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Magazine v. Newspaper

A discussion of the peculiarities of languages and the differences between them.

Magazine v. Newspaper

Postby Slava » Thu Aug 15, 2013 6:05 pm

I regularly read articles on The Economist's website. When they refer to themselves, they say "this newspaper". Is this a British usage, or idiosyncratic to what I would call a magazine?
Life is like playing chess with chessmen who each have thoughts and feelings and motives of their own.
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Re: Magazine v. Newspaper

Postby Perry Lassiter » Fri Aug 16, 2013 2:15 pm

Interesting question. Random thoughts:
Most newspapers are dailies, magazines weekly or monthly. But many local papers in small towns come out weekly. Magazines are on slick paper, papers on pulp. But does that forbid the Economist from calling itself a paper? Add journals, and you find mostly pulp. Mags have a longer deadline, thus more time for research, except on late breaking news, which they can still add depth coverage the following week. Local newspapers ha e longer deadlines, but most avoid muckraking or even intelligent criticism for fear of offending local advertisers. Hmmm...
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Re: Magazine v. Newspaper

Postby gailr » Fri Aug 16, 2013 11:58 pm

Slava wrote:When they refer to themselves, they say "this newspaper". Is this a British usage, or idiosyncratic to what I would call a magazine?

I would think it's akin to the usage of "this writer" in an editorial. It's a way to emphasize -- or even add gravitas to -- an opinion with third-person construction, to avoid saying "I, I, I," in the process.
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Re: Magazine v. Newspaper

Postby Perry Lassiter » Sat Aug 17, 2013 12:28 pm

Or the regal "we." It's a nuisance that formal theses and dissertations deny the "I" even when promulgating one's personal conclusions. Adds to the turgidity of most of such writing.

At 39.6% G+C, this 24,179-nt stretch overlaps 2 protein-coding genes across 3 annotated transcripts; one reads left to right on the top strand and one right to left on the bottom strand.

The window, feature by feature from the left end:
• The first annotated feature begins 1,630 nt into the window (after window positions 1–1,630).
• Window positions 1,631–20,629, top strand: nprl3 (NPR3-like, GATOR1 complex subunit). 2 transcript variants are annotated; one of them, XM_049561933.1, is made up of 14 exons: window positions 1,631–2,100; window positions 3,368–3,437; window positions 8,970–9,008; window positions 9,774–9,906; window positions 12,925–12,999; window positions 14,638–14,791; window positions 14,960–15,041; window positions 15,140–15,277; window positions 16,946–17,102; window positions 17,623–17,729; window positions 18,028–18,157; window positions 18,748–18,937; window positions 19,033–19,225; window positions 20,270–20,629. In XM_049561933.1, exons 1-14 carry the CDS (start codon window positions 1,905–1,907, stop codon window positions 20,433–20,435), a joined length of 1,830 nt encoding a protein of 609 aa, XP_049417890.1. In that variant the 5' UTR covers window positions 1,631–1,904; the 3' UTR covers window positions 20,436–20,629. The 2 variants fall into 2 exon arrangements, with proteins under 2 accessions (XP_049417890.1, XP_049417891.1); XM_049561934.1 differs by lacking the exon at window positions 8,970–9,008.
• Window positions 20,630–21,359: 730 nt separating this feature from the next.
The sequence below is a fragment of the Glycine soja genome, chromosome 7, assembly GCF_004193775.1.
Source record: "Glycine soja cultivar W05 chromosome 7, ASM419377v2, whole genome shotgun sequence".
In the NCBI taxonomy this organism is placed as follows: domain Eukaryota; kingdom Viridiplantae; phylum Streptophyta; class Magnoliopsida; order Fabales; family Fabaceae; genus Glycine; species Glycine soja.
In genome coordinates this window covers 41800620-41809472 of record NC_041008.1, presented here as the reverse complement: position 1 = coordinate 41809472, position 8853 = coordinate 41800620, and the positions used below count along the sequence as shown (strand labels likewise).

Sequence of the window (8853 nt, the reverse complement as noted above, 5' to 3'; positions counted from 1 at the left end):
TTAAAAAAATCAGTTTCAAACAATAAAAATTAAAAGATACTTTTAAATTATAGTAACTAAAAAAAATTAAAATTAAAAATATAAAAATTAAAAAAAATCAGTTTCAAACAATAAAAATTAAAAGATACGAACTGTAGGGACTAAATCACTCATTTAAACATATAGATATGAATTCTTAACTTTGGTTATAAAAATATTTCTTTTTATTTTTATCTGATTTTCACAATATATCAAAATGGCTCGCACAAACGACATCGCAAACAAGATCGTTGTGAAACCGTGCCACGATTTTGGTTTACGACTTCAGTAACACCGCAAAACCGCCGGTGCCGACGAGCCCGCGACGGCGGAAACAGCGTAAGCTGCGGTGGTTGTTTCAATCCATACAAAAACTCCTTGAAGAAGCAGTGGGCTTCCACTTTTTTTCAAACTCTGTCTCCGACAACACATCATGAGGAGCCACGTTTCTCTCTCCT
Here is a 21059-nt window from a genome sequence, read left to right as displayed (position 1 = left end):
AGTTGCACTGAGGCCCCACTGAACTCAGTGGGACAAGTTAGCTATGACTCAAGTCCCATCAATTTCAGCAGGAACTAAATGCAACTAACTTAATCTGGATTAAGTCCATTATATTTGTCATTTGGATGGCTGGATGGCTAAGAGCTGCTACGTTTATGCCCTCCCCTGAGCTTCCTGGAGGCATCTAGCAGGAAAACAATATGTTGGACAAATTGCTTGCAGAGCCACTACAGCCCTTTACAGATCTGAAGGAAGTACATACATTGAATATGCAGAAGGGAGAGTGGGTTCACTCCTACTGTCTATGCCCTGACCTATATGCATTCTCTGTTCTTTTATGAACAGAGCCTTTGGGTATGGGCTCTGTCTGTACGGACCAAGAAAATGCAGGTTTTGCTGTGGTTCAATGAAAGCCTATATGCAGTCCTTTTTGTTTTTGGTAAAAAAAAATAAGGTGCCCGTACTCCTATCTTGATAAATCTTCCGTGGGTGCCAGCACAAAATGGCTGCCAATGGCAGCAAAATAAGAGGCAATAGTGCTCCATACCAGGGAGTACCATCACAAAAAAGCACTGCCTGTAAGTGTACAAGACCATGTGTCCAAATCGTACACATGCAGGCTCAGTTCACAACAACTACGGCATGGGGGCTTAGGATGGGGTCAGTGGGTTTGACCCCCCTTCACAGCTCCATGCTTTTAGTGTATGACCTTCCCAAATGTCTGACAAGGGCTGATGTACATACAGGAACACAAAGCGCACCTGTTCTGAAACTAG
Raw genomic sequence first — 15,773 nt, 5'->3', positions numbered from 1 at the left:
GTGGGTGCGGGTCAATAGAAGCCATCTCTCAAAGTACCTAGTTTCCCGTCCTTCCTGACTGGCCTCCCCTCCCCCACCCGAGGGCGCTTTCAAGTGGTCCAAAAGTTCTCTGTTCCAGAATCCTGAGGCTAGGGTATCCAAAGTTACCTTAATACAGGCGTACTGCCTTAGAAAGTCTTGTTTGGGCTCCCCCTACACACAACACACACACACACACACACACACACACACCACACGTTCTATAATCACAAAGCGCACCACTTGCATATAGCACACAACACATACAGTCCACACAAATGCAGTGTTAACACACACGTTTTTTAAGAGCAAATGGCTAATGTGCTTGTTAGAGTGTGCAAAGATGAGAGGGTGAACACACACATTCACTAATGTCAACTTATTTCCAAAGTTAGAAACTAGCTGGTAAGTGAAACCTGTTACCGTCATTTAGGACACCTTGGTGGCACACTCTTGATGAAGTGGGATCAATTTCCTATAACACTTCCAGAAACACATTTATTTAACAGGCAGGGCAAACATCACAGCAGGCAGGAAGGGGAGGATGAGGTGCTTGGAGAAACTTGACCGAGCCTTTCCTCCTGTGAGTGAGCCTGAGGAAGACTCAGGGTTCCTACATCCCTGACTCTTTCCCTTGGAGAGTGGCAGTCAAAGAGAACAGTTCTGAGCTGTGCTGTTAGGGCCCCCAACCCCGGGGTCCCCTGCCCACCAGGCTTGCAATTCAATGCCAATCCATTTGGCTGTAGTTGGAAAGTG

While we're on the subject of distinguishing between literary words, can one make a formal, definitive distinction between a diary and a journal?
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Re: Magazine v. Newspaper

Postby Slava » Sat Aug 17, 2013 1:33 pm

Perry Lassiter wrote:...can one make a formal, definitive distinction between a diary and a journal?

I can't claim that it's definitive, but here's my take:

Diary - an account of one's thoughts and feelings on events of the day.

Journal - an official account of the events of a society, or of a meeting. Can you imagine calling the publication of the American Medical Association a diary?
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Re: Magazine v. Newspaper

Postby Perry Lassiter » Sat Aug 17, 2013 4:19 pm

Agreed on official journals. I get confused on personal journals. Many "spiritual" advisors of all stripes recommend keeping a journal. Perhaps a diary is a record of the day, and a journal is a deeper introspection or philosophizing?
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Re: Magazine v. Newspaper

Postby Slava » Sat Aug 17, 2013 5:34 pm

Perry Lassiter wrote:Perhaps a diary is a record of the day, and a journal is a deeper introspection or philosophizing?

Again, no claims to definity, but I'd put it the other way around. A diary is where you put your deepest thoughts on the day. A journal is a record of the events of the day.

Journal - I saw Jane Doe today.
Diary - I saw Jane Doe today. What is it about her? Do like her, or not?
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